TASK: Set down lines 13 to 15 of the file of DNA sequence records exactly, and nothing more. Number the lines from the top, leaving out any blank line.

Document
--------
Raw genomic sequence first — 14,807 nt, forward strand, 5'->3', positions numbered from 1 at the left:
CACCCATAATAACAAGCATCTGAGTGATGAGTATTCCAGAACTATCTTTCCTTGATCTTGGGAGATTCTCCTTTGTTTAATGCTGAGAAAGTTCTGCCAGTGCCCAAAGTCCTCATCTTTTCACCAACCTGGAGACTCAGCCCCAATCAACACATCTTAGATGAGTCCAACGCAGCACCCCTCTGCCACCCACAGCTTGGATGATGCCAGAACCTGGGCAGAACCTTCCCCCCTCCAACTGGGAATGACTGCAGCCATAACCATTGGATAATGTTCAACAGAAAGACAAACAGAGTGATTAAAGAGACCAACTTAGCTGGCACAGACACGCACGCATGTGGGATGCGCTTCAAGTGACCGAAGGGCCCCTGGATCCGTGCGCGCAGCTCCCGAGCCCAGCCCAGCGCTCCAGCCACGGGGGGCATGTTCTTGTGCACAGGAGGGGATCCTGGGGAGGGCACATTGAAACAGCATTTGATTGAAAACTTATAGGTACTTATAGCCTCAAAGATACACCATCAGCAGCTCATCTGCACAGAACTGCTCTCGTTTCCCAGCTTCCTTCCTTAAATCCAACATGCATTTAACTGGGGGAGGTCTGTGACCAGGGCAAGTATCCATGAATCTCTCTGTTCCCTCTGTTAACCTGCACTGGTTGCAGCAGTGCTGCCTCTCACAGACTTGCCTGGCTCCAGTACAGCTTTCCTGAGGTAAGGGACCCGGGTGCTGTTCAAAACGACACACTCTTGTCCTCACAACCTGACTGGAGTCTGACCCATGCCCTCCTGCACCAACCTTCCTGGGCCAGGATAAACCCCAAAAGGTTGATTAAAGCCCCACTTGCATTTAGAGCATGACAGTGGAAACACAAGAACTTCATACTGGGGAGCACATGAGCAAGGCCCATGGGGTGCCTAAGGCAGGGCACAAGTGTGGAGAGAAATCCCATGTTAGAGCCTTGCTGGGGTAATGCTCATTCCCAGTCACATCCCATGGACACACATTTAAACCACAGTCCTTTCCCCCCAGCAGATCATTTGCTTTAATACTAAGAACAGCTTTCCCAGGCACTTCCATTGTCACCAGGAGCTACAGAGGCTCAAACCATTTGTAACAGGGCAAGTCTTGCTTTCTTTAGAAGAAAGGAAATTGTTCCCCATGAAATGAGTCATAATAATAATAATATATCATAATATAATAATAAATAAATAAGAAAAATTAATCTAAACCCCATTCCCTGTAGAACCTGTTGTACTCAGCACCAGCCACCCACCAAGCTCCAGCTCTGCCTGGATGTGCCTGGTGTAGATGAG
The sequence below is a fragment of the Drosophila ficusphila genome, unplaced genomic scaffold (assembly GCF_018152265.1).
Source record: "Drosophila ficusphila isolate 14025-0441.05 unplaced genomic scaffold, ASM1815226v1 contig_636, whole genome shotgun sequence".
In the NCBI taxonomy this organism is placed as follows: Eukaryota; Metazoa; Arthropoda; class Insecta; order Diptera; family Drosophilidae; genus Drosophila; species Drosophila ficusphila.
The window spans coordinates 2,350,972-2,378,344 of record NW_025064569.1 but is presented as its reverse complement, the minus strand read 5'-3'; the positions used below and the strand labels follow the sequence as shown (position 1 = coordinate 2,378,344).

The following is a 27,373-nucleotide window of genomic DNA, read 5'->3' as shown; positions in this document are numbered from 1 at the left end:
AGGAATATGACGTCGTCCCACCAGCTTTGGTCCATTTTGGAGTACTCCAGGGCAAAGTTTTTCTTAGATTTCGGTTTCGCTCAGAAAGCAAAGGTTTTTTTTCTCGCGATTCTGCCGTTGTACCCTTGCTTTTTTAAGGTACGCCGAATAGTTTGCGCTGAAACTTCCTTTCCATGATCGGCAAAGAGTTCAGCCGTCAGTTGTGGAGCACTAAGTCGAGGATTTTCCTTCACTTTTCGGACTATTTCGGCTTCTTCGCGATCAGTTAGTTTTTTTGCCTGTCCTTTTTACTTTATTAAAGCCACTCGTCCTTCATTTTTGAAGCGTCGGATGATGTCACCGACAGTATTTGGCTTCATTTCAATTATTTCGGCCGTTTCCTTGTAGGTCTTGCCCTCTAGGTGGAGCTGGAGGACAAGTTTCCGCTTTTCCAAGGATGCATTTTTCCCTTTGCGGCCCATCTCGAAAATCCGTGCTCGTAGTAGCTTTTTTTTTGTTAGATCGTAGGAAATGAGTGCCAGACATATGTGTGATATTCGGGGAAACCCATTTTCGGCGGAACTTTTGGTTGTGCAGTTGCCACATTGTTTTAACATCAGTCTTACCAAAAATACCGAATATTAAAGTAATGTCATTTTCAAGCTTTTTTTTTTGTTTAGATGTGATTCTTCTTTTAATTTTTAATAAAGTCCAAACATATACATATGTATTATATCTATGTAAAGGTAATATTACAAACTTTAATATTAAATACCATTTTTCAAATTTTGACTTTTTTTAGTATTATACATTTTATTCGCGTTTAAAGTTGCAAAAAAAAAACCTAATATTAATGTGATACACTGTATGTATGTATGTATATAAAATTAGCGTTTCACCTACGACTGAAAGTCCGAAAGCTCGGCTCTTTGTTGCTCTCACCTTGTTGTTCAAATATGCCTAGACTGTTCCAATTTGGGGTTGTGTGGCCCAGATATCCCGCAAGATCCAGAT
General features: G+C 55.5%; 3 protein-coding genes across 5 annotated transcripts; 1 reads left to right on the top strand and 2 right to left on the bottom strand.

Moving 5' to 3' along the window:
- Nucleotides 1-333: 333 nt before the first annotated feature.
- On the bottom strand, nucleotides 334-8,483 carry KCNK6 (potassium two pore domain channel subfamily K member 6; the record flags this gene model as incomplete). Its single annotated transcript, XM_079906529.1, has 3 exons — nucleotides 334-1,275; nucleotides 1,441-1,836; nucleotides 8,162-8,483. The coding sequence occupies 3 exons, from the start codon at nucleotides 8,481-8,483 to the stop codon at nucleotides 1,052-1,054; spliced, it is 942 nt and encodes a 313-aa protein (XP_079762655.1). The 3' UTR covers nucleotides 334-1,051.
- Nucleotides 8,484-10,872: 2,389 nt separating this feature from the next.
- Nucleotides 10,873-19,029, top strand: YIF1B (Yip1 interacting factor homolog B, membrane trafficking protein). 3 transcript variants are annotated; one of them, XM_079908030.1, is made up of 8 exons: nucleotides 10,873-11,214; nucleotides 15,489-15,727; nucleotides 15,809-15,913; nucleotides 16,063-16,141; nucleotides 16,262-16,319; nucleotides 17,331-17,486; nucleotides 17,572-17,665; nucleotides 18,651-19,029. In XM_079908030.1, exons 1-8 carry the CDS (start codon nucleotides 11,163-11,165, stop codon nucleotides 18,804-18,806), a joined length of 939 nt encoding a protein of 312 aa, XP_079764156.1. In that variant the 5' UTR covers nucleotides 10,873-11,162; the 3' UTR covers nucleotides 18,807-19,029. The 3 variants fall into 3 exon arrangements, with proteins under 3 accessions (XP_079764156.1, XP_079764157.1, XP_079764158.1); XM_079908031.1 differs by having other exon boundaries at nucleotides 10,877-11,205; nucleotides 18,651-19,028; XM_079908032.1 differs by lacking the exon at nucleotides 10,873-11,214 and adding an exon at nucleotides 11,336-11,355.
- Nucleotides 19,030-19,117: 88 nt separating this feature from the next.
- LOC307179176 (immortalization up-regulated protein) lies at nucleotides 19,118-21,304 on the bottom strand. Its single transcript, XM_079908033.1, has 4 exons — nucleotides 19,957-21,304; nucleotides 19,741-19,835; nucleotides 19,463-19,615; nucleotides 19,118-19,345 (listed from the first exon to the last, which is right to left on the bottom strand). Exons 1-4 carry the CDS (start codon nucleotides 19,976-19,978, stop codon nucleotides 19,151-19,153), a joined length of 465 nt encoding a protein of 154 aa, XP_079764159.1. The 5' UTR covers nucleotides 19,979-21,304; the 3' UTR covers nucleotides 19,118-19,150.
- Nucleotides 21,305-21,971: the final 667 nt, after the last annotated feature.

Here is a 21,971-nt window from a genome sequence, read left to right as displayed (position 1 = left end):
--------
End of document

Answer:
- Nucleotides 8,484-10,872: 2,389 nt separating this feature from the next.
- Nucleotides 10,873-19,029, top strand: YIF1B (Yip1 interacting factor homolog B, membrane trafficking protein). 3 transcript variants are annotated; one of them, XM_079908030.1, is made up of 8 exons: nucleotides 10,873-11,214; nucleotides 15,489-15,727; nucleotides 15,809-15,913; nucleotides 16,063-16,141; nucleotides 16,262-16,319; nucleotides 17,331-17,486; nucleotides 17,572-17,665; nucleotides 18,651-19,029. In XM_079908030.1, exons 1-8 carry the CDS (start codon nucleotides 11,163-11,165, stop codon nucleotides 18,804-18,806), a joined length of 939 nt encoding a protein of 312 aa, XP_079764156.1. In that variant the 5' UTR covers nucleotides 10,873-11,162; the 3' UTR covers nucleotides 18,807-19,029. The 3 variants fall into 3 exon arrangements, with proteins under 3 accessions (XP_079764156.1, XP_079764157.1, XP_079764158.1); XM_079908031.1 differs by having other exon boundaries at nucleotides 10,877-11,205; nucleotides 18,651-19,028; XM_079908032.1 differs by lacking the exon at nucleotides 10,873-11,214 and adding an exon at nucleotides 11,336-11,355.
- Nucleotides 19,030-19,117: 88 nt separating this feature from the next.